What Does GIRM 160 for the USA Really Say?

When the new English translation of the Roman Missal is released, it will sport a new translation of the GIRM, the General Institution/Instruction of the Roman Missal.

There are, of course, adaptations for the USA and other Anglophone regions.

As it happens, the Congregation for Divine Worship has … tweaked some items.  I am sure this was to harmonize the language of the GIRM with the language of the rest of the Roman Missal.  However, tweaks may have been tweaked for other reasons.

For example, take a look at GIRM 160 for the USA.  The Latin is found on the USCCB website.

LATIN:
… Fideles communicant genuflexi vel stantes, prout Conferentia Episcoporum statuerit. Cum autem stantes communicant, commendatur ut debitam reverentiam, ab iisdem normis statuendam, ante susceptionem Sacramenti faciant.

OLDER USA ADAPTATION VERSION:
… The norm for reception of Holy Communion in the dioceses of the United States is standing. Communicants should not be denied Holy Communion because they kneel. Rather, such instances should be addressed pastorally, by providing the faithful with proper catechesis on the reasons for this norm.

NEWER USA ADAPTATION VERSION:
… The norm established for the Dioceses of the United States of America is that Holy Communion is to be received standing, unless an individual member of the faithful wishes to receive Communion while kneeling (Congregation for Divine Worship and the Discipline of the Sacraments, Instruction, Redemptionis Sacramentum, March 25, 2004, no. 91).

The rest of GIRM 160 remains as it was.

There is no mention of addressing the instances “pastorally” or giving “properly catechizing” people who kneel to receive their GOD.

In other words, when people kneel to receive Almighty GOD, priests and other ministers are to give Communion to the person and keep their mouths shut.

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About Fr. John Zuhlsdorf

Fr. Z is the guy who runs this blog. o{]:¬)
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26 Responses to What Does GIRM 160 for the USA Really Say?

  1. traditionalorganist says:

    I’ve always wondered what the “reasons for the norm” actually were.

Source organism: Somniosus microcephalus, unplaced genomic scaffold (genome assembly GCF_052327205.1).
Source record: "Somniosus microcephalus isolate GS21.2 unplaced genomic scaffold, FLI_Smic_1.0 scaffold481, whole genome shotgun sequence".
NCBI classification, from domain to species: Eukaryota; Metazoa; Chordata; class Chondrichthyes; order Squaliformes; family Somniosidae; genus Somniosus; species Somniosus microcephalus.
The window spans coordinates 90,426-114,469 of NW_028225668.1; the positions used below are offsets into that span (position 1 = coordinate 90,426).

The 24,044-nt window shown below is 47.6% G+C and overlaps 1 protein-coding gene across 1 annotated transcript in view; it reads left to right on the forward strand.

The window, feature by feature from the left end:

2. The “reasons” for this norm must surely have something to do with the old guard still being charge.

  3. I wonder whether they have also done something about the mendacious English mistranslation of GIRM 299 regarding free-standing altars.

  4. Henry: Alas, no. Inexplicably, no.

    Enough of the old guard are still around, it seems. Ad orientem celebration still terrifies them – down to their varicose-veined feet – as much as showing reverence to GOD by kneeling always has.

    After all we must stare at each other rather than address our prayers together toward GOD and we must remain standing, as befits sophisticated modern man who has out grown gestures of humility.

  5. ipadre says:

    It couldn’t be clearer – Amen!

  6. MichaelJ says:

    Is it just me, or does the new adaptation sould like it means:
    “The norm established for the Dioceses of the United States of America is that Holy Communion is to be received standing, unless … it is not”

  7. Banjo pickin girl says:

    That’s a great change! I’m glad!

  8. Andrew says:

    Fideles communicant genuflexi vel stantes, prout Conferentia Episcoporum statuerit.

    So it is not up to the individual Bishop but to the Conference to determine how the faithful are to receive?

  9. jasoncpetty says:

    Great! Hopefully won’t ever again have to hear a priest, wearing a live Britney-Spears-type mic, dressing down a hopeful communicant so that the whole Church heard. So . . . pastoral of him.

  10. Augustin57 says:

    I have heard of parishes where the faithful are forbidden from kneeling to receive Communion, OR from receiving Communion on the tongue. They don’t even teach receiving it on the tongue.

  11. The latest official position (to the best of my knowledge) of the CDWDS on orientation during the liturgy comes from the 2000 response (Prot. N. 564/00/L) to a letter from Fr. Joseph Fessio. Their reply specifically addressed the matter of orientation:

    “It could be that in some circumstances, because of the sensibilities of the faithful, celebration of Holy Mass versus populum would be indicated, however, it should be borne out in mind that there is no preference expressed in the liturgical legislation for either position. As both positions enjoy the favor of law, the legislation may not be invoked to say that one position or the other accords more closely with the mind of the Church.

    Like it or not, this is the CDWDS saying that the Missal (which provides rubrics for the priest to face the people at times, and to face the altar at other times, cf. Order of Mass 1, 29, 127, 132, 133, 139, 141, and 144; also see GIRM 124, 146, 154, 157, 165, 181, 244, and 268) does not favor ad orientem or versus populum, but provides equally for both.

    This means that the authentic translation of GIRM #160 cannot imply that Mass facing the people “is preferable wherever possible”!

  12. (Sorry, I meant GIRM #299, not #160.)

  13. paladin says:

    (*whew!*) God be praised!! Our pastor hated that provision (and the “requirement to catechize”–without telling him what to say!), anyway!

  14. TNCath says:

    What about the “norm” that everyone should remain standing until everyone has received Holy Communion? Did they “tweak” that one?

  15. Poor Old Guard. The fruit of all their hard, hard work to quash tradition is slowly but surely becoming…optional.

  16. Jerry says:

    Given that GIRM 160 states that reception while standing is the norm for dioceses in the United States, are pastors permitted to impose a norm of reception while kneeling for the entire parish?